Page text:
While I am not a jazz reviewer, nor do I intend to become one, I am a long-time jazz fan and one-time jazz radio show host, so I can be kind of a sucker for jazz-based discs that arrive in the Hypnagogue mailbox. Luckily for guitarist David Pedrick, of Pedrick Bitts Walker, my personal favorite jazz arrangement is the trio–frontman, bass, and drums. Normally I like my trios headed by piano; I could listen to Bud Powell or Ahmad Jamal all day. So here comes Pedrick Bitts Walker’s Three, with guitar, bass, and drums, all improvising, live and unrehearsed and bound only by a “unifying concept…of designated meters, tempos and sonorities based upon the number three,” and soon enough I’m kicking back and digging into a nice set of exchanges and interchanges between three solid musicians. Pedrick, bassist Mike Bitts, and drummer Aaron Walker all share the front. Bitts’ work takes on a very lyrical feel in “Two” (the tracks are just their order number), playfully running alongside Pedrick’s picking and taking the lead late in the track. Throughout the disc he’s right there supporting Pedrick’s moves, laying out super-fluid lines and keeping the rhythm section locked down. Walker slides up front on “Four,” pounding away as Pedrick and Bitts keep pace with the click and check of muted strings, and is the skin-slamming superstar of “Eight,” conjuring six minutes of serious thunder to an unchanging rasp from the strings. (It’s quite a way to end the disc!) Pedrick, however, is the “singer” of the trio, and his rich hollow-body noodlings are top shelf jazz. I like the Latin flair he brings to the title track, peppered with speedy runs up and down the neck. His phrasing is tight, and he knows when to dial it back and support. He plays with pleasing restraint; there’s no fear of wild avant-garde grandstanding here, just the pure shine of the notes. Although it must be said that he cuts loose a little on “Six”–but he could just be following Bitts’ cue as the bass has apparently gotten a dose of sugar, too, especially late in the track.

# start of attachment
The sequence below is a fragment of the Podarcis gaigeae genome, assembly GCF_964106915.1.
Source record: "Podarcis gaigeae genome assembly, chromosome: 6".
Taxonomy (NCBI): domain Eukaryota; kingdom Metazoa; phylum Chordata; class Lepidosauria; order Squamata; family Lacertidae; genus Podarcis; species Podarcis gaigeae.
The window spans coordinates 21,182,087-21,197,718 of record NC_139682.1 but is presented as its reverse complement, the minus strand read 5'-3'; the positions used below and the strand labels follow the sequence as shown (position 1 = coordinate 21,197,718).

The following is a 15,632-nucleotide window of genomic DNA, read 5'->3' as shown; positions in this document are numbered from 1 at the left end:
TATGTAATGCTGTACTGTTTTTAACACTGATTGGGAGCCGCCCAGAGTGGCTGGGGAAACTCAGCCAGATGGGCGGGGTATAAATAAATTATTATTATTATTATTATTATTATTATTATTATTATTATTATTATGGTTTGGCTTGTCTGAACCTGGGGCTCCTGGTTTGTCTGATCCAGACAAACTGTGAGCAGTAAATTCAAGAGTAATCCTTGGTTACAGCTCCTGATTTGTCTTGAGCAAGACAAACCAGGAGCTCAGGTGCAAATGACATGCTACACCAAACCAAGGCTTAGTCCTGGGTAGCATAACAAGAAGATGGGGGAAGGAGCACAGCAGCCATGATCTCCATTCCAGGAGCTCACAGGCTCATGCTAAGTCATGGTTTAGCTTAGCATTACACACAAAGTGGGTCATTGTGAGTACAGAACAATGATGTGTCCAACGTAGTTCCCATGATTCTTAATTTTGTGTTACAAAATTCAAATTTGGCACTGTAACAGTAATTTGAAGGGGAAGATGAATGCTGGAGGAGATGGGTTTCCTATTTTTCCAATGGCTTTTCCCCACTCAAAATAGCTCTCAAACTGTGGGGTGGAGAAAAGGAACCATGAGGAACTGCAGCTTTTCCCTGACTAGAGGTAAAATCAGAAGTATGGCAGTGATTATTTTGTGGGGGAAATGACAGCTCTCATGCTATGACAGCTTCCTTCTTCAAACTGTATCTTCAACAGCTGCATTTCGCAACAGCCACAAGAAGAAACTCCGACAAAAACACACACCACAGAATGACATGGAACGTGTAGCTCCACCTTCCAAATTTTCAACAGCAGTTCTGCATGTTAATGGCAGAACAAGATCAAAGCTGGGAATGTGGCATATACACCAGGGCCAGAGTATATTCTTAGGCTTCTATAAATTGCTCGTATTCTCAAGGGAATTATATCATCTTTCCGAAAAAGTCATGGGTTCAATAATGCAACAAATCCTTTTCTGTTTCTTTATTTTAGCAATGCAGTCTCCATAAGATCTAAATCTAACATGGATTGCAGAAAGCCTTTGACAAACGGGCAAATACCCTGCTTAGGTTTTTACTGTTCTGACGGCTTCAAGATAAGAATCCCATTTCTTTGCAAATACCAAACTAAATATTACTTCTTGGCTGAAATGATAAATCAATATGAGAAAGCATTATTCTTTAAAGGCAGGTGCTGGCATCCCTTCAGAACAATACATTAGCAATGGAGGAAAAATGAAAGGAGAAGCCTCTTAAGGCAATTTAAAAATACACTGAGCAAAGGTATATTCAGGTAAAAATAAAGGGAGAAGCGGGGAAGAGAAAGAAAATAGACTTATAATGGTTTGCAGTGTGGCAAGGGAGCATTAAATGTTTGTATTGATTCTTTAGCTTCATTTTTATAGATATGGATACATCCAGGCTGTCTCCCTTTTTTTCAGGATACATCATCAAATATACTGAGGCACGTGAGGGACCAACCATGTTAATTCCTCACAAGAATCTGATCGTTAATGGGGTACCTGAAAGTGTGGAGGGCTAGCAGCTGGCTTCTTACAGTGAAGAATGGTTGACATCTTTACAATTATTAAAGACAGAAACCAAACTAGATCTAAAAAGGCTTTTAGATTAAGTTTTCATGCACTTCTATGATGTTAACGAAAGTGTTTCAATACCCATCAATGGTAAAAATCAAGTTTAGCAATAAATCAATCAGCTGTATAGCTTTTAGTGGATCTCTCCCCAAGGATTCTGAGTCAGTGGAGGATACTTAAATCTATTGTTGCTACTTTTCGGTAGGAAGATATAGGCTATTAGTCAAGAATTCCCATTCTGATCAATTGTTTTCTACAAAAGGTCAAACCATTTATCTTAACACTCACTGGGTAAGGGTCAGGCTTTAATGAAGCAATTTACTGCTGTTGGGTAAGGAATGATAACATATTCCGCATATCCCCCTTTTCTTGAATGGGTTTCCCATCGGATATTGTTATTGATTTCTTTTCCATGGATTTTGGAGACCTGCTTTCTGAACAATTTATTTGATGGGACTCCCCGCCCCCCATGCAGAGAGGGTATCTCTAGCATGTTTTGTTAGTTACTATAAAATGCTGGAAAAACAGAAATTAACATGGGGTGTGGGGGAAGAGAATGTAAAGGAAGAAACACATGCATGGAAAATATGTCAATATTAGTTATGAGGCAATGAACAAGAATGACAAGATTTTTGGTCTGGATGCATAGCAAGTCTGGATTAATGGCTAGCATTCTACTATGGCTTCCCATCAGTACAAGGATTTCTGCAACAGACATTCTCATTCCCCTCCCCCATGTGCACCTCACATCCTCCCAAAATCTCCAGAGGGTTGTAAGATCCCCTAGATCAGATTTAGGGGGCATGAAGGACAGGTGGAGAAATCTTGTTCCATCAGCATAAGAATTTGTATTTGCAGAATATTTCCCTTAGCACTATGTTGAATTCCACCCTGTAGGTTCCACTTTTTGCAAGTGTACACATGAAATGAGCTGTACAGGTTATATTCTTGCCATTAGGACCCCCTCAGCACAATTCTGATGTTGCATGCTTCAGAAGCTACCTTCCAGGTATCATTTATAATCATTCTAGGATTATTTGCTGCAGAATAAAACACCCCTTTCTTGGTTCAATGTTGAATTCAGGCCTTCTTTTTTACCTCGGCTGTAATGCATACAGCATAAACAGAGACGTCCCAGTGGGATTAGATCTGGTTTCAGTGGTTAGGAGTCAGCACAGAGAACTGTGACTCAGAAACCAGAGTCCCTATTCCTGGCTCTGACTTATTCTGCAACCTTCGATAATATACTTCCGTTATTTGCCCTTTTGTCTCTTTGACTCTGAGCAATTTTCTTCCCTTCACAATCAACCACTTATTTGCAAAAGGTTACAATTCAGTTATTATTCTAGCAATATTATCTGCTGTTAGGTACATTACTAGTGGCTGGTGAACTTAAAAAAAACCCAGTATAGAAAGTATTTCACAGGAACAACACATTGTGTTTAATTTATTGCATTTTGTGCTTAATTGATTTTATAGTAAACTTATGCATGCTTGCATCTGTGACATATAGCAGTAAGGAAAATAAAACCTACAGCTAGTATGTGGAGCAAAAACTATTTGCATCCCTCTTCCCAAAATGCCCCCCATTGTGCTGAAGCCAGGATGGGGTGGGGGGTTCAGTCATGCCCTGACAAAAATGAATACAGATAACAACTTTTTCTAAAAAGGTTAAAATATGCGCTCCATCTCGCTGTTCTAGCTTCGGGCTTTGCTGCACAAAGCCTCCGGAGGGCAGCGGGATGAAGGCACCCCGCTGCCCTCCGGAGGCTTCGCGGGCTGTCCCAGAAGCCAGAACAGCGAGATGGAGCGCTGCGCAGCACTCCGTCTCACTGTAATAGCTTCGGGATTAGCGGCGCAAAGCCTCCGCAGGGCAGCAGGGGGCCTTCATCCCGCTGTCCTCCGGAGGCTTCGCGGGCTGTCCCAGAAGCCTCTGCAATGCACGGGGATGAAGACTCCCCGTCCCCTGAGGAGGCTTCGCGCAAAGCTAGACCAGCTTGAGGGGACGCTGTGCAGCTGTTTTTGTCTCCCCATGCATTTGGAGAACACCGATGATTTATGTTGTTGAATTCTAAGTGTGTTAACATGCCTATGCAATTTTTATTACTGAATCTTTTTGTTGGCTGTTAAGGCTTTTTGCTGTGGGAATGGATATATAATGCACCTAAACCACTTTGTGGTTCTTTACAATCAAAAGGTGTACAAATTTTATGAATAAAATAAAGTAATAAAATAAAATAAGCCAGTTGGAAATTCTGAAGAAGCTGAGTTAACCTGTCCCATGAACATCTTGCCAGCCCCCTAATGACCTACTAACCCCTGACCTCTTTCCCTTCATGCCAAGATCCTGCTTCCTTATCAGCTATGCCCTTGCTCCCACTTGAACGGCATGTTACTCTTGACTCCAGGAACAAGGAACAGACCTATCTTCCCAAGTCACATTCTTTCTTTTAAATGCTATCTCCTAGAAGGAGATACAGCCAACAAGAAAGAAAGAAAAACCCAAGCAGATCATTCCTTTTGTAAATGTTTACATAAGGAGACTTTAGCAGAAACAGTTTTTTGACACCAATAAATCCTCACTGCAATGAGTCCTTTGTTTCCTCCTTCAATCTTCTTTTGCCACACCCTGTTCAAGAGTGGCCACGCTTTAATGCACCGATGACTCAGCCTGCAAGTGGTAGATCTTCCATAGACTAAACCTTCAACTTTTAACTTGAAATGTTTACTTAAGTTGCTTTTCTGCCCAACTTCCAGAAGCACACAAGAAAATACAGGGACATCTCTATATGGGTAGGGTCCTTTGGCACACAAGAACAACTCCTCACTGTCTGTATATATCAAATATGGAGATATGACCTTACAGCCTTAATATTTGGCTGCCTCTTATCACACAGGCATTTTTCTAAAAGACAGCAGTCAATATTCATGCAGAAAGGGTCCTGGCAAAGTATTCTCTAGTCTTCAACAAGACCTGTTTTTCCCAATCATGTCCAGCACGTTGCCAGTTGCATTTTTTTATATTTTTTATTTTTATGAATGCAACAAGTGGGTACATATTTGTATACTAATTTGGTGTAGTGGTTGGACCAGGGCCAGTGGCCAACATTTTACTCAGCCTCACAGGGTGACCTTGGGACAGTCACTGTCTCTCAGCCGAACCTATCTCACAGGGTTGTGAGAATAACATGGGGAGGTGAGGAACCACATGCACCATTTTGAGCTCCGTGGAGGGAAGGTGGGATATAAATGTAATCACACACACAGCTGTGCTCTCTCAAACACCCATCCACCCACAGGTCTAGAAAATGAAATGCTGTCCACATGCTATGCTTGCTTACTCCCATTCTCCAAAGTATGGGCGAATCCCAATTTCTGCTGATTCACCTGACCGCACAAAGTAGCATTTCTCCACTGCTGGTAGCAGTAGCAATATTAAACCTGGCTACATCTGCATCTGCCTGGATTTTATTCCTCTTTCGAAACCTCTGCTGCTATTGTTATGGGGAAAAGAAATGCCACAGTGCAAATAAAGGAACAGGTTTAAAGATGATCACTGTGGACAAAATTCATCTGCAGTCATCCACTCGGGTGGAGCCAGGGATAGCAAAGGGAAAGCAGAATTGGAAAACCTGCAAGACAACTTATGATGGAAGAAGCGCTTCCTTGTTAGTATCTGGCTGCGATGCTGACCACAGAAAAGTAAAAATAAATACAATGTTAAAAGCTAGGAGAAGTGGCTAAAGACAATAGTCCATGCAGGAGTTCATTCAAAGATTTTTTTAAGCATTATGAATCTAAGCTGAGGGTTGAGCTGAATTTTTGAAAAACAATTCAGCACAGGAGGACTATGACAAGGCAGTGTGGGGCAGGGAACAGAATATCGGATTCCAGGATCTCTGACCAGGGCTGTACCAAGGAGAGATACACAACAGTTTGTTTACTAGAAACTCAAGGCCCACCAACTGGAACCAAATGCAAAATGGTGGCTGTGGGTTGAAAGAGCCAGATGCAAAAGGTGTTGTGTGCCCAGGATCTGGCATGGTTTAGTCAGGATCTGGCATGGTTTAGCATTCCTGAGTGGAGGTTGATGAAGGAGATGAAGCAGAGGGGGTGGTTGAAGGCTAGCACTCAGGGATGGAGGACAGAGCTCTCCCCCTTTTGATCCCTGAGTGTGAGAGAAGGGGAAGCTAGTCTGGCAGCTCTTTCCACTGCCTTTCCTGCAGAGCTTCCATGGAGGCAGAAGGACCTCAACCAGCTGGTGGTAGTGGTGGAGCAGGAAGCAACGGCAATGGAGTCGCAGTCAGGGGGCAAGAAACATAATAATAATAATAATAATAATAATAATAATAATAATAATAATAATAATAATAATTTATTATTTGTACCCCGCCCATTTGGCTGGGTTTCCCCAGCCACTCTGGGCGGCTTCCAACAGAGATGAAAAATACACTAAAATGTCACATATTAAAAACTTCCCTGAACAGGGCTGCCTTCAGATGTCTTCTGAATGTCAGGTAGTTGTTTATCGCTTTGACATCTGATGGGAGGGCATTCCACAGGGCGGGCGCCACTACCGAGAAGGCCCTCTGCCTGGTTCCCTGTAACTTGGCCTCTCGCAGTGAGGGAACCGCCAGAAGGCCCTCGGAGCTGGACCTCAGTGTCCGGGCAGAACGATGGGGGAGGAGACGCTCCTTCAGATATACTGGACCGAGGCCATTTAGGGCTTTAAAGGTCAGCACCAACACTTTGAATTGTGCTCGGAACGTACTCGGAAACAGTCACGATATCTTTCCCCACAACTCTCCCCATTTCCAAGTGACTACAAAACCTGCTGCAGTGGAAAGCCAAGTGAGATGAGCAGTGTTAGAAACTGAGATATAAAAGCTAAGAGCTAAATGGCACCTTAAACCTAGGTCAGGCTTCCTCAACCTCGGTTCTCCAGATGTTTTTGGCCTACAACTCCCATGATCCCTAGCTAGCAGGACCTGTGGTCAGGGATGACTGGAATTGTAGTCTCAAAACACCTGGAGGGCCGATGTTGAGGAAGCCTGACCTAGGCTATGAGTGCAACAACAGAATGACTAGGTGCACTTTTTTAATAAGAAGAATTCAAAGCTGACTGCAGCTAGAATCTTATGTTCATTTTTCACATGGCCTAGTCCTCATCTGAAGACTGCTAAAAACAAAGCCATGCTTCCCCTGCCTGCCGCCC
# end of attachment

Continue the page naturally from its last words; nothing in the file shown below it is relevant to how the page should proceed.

One thing that shines brightly on Three is the sense of sitting in some intimate club where you’re just feet from the stage, watching as these guys play and challenge one another and pull fresh directions out of the moment. The sound is clean and vibrant and the work doesn’t get bogged in the cacophony that can plague improv. Sit back and enjoy three musicians at play on Three.
Available from David Pedrick’s web site.